Blackboard ‘Ally’ tool aids course design for students with disabilities

Blackboard recently released a free, online course based on insights from its accessibility tool, Blackboard Ally, which is used at more than 700 institutions.
Braille reader
(Getty Images)

Edtech giant Blackboard is offering free lessons on online accessibility and formatting course materials for students with disabilities, as online learning takes root in higher education even as students return to campuses.

The lessons will be based on insights from Blackboard’s Ally tool, which plugs into learning management systems to review content for accessibility barriers. Blackboard recently surpassed 1 billion pieces of content reviewed with the Ally tool.

And while the landscape has improved for offering file formats that enable students with disabilities to adapt course materials to their needs, Blackboard’s research into its data finds that globally users are still struggling.

A majority of files checked by the software have “severe to major accessibility issues,” according to the course, titled “Equity and Inclusion in Higher Education: Insights and Stories from the Blackboard Ally Community.”


“By providing the insight and experience our team has compiled from analyzing more than a billion course files and amassing dozens of university case studies, we’re hopeful this course will advance the conversation around inclusive and empathetic learning experiences,” Dan Loury, a Blackboard product management director, said in a press release. “This course and our work around Global Accessibility Awareness Day (the third Tuesday in May) is an opportunity to highlight the challenges and the progress made toward making learning equitable, inclusive and accessible for all students.”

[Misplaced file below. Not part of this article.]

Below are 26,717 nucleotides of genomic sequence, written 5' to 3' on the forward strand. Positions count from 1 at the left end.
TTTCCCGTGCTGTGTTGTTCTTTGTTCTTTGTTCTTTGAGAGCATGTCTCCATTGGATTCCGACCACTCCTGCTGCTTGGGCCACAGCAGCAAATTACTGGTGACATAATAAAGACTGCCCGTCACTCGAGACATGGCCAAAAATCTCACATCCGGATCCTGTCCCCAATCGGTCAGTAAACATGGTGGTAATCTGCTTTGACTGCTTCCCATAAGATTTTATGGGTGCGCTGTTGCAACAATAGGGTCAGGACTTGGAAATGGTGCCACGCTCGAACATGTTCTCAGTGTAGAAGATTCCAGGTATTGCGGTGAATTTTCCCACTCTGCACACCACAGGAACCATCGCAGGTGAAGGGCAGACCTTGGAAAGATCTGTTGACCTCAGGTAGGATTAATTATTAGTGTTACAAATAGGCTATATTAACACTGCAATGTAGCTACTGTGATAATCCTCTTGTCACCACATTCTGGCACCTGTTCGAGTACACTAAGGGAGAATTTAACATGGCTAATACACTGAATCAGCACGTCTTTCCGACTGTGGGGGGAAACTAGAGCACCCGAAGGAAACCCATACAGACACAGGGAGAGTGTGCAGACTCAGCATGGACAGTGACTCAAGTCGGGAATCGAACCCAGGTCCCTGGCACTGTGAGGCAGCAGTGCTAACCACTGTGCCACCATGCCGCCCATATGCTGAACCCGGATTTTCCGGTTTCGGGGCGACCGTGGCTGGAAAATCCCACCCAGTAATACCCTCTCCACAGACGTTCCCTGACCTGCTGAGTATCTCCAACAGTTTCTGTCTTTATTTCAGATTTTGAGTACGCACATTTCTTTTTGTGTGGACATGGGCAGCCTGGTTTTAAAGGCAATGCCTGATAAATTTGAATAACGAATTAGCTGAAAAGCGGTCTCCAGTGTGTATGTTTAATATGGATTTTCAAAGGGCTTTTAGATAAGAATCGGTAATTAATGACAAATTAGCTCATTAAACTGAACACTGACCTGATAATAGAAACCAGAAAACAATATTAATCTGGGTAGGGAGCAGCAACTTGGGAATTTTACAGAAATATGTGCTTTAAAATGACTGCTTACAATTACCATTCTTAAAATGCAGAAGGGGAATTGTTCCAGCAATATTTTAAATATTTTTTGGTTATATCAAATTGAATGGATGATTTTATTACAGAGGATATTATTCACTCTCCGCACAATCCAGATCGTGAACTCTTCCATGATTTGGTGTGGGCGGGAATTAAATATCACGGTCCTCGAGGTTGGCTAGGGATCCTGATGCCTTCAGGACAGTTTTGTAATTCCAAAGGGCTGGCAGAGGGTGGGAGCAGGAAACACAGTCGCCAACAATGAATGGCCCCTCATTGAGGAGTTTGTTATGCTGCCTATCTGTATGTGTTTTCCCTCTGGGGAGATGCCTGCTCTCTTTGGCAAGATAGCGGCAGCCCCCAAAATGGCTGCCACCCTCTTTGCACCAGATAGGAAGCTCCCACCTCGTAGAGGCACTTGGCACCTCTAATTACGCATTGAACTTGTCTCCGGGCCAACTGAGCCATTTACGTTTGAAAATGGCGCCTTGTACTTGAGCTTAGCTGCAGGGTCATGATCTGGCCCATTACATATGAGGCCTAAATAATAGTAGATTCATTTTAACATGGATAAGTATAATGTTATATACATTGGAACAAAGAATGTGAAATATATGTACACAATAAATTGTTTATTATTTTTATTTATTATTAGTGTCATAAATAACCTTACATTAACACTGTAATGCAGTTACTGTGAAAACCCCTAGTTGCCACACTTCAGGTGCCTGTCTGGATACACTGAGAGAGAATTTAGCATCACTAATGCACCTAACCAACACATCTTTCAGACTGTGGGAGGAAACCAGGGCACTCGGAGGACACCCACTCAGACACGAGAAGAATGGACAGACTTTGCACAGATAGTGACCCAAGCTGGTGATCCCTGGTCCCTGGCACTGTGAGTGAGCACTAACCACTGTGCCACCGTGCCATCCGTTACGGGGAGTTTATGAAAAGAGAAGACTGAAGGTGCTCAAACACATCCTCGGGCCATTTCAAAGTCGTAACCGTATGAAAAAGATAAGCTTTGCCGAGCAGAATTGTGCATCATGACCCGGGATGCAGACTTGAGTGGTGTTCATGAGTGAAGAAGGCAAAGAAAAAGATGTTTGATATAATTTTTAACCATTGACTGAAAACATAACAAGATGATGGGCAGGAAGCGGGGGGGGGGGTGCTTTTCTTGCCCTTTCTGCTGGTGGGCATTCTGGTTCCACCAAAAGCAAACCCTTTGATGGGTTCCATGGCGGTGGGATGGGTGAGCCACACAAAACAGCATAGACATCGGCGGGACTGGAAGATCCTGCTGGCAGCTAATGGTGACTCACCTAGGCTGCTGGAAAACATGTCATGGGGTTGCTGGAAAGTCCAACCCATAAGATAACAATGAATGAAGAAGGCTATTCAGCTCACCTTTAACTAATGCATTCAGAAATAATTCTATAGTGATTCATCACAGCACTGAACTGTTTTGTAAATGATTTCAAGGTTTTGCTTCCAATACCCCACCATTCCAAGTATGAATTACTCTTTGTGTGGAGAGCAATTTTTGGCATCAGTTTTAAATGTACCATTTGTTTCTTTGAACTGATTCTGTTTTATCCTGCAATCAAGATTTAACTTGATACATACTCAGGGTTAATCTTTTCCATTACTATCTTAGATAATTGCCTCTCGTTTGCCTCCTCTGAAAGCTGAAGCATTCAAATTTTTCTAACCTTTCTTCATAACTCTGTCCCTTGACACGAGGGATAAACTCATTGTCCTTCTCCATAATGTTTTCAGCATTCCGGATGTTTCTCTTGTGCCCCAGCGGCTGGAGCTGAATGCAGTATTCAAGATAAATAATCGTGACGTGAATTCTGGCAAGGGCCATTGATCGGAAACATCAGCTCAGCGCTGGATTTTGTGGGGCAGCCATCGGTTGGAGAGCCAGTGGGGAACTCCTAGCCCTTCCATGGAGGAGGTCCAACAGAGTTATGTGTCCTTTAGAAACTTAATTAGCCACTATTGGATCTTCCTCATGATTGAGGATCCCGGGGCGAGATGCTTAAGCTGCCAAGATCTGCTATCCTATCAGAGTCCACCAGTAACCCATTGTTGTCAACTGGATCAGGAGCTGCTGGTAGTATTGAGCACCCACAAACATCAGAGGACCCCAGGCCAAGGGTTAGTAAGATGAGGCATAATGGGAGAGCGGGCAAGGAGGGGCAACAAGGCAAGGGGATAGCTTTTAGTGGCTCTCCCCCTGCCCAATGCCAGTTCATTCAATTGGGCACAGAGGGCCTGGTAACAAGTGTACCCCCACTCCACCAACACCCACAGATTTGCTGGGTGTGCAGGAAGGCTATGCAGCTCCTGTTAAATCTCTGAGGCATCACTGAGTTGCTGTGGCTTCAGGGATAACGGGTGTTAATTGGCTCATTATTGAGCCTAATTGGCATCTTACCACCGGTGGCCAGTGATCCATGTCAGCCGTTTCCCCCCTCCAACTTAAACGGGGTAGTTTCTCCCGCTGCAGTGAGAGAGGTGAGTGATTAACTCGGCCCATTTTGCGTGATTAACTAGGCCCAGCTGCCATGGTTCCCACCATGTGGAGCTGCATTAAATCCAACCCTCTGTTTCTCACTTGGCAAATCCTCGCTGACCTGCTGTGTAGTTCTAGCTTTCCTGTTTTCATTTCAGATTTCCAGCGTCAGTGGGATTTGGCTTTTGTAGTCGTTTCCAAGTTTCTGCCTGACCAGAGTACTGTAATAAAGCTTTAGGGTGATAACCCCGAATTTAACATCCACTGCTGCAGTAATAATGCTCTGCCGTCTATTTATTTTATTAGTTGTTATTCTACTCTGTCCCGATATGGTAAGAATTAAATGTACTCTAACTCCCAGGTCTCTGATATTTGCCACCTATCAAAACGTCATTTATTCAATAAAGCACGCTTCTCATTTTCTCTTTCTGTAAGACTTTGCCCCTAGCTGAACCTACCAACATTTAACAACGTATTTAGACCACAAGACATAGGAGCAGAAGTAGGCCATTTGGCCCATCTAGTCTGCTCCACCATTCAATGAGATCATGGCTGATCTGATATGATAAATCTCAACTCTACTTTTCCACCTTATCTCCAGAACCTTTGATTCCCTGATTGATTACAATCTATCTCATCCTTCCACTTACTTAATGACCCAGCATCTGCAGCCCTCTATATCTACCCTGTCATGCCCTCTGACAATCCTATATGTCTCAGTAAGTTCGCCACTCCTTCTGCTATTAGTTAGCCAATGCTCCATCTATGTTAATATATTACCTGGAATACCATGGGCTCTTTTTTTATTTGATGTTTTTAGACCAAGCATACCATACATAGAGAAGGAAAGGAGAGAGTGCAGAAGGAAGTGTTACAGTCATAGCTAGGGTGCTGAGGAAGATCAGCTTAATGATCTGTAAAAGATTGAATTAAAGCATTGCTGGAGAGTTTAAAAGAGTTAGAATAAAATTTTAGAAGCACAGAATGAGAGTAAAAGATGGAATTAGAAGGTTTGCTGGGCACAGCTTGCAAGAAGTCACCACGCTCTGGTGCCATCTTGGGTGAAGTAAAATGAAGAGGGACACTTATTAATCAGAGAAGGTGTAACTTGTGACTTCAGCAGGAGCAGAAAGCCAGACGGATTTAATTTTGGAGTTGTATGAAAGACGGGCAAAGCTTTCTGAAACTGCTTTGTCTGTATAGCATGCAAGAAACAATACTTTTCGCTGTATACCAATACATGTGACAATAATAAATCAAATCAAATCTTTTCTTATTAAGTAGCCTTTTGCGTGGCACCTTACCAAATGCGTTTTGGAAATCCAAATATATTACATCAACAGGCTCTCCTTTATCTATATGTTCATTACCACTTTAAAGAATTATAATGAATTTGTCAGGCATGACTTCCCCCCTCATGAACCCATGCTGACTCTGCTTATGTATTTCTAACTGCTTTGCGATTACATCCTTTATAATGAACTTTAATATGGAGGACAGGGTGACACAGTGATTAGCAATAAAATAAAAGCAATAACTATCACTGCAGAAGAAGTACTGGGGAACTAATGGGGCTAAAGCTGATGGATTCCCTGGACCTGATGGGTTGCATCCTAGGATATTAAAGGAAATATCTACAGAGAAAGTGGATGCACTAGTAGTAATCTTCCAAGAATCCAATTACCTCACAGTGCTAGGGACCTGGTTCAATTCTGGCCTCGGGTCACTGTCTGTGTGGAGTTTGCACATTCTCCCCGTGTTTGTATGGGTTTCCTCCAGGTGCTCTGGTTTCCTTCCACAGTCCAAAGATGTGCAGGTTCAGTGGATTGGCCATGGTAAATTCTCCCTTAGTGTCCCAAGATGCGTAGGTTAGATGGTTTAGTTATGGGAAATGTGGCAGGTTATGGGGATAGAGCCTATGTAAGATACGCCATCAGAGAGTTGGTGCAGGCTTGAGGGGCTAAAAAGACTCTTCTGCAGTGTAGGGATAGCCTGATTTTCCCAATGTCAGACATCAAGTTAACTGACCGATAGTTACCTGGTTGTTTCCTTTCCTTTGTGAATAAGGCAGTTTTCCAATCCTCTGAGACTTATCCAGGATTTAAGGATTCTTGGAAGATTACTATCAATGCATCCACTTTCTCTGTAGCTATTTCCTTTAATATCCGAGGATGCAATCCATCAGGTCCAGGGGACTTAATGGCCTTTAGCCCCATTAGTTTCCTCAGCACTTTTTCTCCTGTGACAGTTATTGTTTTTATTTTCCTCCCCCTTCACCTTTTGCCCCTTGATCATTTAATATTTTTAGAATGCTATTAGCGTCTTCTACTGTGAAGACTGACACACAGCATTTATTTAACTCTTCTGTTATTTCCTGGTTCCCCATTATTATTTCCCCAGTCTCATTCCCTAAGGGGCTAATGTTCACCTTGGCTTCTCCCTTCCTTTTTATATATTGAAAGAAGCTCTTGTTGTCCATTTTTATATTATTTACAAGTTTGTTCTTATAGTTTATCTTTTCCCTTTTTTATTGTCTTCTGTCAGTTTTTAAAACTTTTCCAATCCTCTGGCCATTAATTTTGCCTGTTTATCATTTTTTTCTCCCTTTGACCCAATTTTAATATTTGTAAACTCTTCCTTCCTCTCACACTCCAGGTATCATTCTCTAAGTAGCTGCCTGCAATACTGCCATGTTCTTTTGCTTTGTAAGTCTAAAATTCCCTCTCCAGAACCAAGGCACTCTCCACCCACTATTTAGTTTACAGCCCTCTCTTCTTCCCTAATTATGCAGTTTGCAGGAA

As online learning spiked in the coronavirus pandemic, students needed alternative formats to use class materials. That could include providing a format for a Braille reader, or designing materials which can be downloaded as audio files, so that students can listen while they read, helping their comprehension. Downloading materials instead of using them on a browser can allow students to use accessibility tools or view them on an e-reader or other mobile device.

Blackboard’s lessons derived from the Ally data address accessibility and universal design, promoting flexible course formats and making accessible materials widely available to all learners instead of requiring students to ask for specific accommodations. The company likens the idea to curb cuts, which benefit people in wheelchairs but also make it easier for all pedestrians to transfer from sidewalks to streets.

More than 700 institutions use Blackboard Ally tool to identify and address accessibility issues with course content. Blackboard also released a report called the “Book of Ally,” which brings together case studies and data on accessibility.

The most critical accessibility issues identified by Ally include:

  • Images missing descriptions, where online materials don’t have alternative text for screen readers or voice-to-text tools
  • Scanned and untagged PDFs, which don’t work well with accessibility tools
  • Missing headings, which make it harder to comprehend text
  • Contrast issues, which make it more difficult for students with low vision to read materials

Other companies are incorporating tools to promote accessibility. Website creator Wix announced a tool last week that scans websites for accessibility issues. Microsoft last year announced “Immersive Reader,” which integrates into programs to enable features like text-to-speech and translation and uses AI to pull attention to important parts of a document.

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